The purpose of designing multiple-unit dosage form is to develop a reliable formulation that has all the advantages of a single-unit dosage form and also is devoid of disadvantages of single-unit formulations. In pursuit of this endeavour many multiple-unit floatable dosage forms like microspheres, microbeads, and microcapsules etc. have been designed. Microspheres have high loading capacity and many polymers have been used such as albumin, gelatine, starch, polymethacrylate, polyacrylamine, and polyalkylcyanoacrylate. Spherical polymeric microsponges also referred to as “microballoons,” have been prepared.
Microspheres have a characteristic internal hollow structure and show an excellent in vitro floatability. In carbon dioxide–generating multiple-unit oral formulations several devices with features that extend, unfold, or are inflated by carbon dioxide generated in the devices after administration have been described in the recent patent literature. These dosage forms are excluded from the passage of the pyloric sphincter if a diameter of ~12 to 18 mm in their expanded state is exceeded Reports have been found on the development of both non-effervescent and effervescent multiple unit systems 16,17.
Advantages of Multiunit System:
Multiunit system provides constant and prolonged therapeutic effect, which will reduce the dosing frequency and thereby improve the patient compliance. They could be injected in to the body due to the spherical shape and smaller size 18. Better drug utilization will improve the bioavailability and reduce the incidence or intensity of adverse effects. Many authors have reported that nanoparticles and microparticles have a tendency to accumulate in the inflamed areas of the body.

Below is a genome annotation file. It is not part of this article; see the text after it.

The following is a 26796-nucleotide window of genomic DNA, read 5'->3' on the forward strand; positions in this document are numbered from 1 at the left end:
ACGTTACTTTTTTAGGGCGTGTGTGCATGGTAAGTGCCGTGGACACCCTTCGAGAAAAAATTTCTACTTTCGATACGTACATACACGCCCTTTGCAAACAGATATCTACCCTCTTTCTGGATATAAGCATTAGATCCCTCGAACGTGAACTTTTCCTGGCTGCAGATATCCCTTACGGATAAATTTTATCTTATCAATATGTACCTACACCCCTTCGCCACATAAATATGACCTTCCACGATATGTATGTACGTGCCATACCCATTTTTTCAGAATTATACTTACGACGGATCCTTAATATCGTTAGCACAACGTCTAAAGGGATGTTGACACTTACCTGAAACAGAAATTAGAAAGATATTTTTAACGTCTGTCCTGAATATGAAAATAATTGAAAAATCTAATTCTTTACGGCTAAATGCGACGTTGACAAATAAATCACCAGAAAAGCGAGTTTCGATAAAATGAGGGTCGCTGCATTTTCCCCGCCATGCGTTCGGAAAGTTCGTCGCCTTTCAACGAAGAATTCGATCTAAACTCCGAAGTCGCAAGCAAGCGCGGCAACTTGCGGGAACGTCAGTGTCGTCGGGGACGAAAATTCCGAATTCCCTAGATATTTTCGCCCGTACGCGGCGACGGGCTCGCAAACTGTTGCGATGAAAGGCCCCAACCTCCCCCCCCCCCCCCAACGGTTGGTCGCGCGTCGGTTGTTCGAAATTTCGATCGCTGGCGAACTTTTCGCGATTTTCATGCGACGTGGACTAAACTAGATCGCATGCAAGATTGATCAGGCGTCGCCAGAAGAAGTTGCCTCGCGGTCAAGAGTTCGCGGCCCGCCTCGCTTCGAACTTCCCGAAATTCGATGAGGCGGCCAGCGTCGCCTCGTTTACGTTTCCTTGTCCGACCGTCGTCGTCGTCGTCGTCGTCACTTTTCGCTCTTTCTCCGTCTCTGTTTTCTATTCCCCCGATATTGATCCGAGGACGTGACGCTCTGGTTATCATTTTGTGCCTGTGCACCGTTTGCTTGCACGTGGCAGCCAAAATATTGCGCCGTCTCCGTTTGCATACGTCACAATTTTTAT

It was reported that multiunit system reduces the GI toxic effects, exhibit sustained action and of course increase patient and therapeutic compliance. Microencapsulation for oral use has been employed to sustain the drug release, and to reduce or eliminate gastrointestinal tract irritation. In addition, multiparticulate delivery systems spread out more uniformly in the gastrointestinal tract. This results in more reproducible drug absorption and reduces local irritation when compared to single-unit dosage forms such as nondisintegrating, polymeric matrix tablets 19, 20.
Potential Drug Candidates for GRFDDS:
- Narrow absorption window in GI tract e.g. Riboflavin, Levodopa and Furosemide 21.
- Drug those are unstable in the intestinal or colonic environment e.g. Captopril, Metronidazole, Ranitidine HCl etc 21.
- Drug that disturb normal colonic bacteria, e.g. Antibiotic against Helicobacter pylori 21.
- Drug that act locally in the stomach, e.g. Antacid and Misoprostol.
- Primarily absorb from stomach and upper part of GI tract e.g. calcium supplement, chlordiazopoxide etc 21.
- Drug that exhibit low solubility at high pH value e.g. diazepam, chlordiazepoxide, virapamil HCl etc 21.
Unsuitable Drug Candidates for GRFDDS:
- Drug that have very limited acid solubility e.g. Phenytoin.
- Drug that degrade in gastric environment e.g. Erythromycin.
- Drug intended for selective release in the colon e.g. 5-Amino salicylic acid etc.22
Approaches for Gastric Floating Drug Delivery Systems (GRFDDS):
FIG. 3: APPROACHES TO GASTRIC RETENTION
Floating Drug Delivery System Are Of Two Types:
- Effervescent systems
- Non-effervescent systems
- System containing volatile liquid:
The gastric retention time of a drug delivery system can be sustained by incorporating an inflatable chamber, which contains a volatile liquid e.g. ether, cyclopentane, that gasifies at body temperature to cause the inflatation of the chamber in the stomach. The device may also consist of a bioerodible plug made up of PVA, Polyethylene, etc. that gradually dissolves causing the inflatable chamber to release gas and collapse after a predetermined time to permit the spontaneous ejection of the inflatable systems from the stomach 23.
- Gas-generating Systems: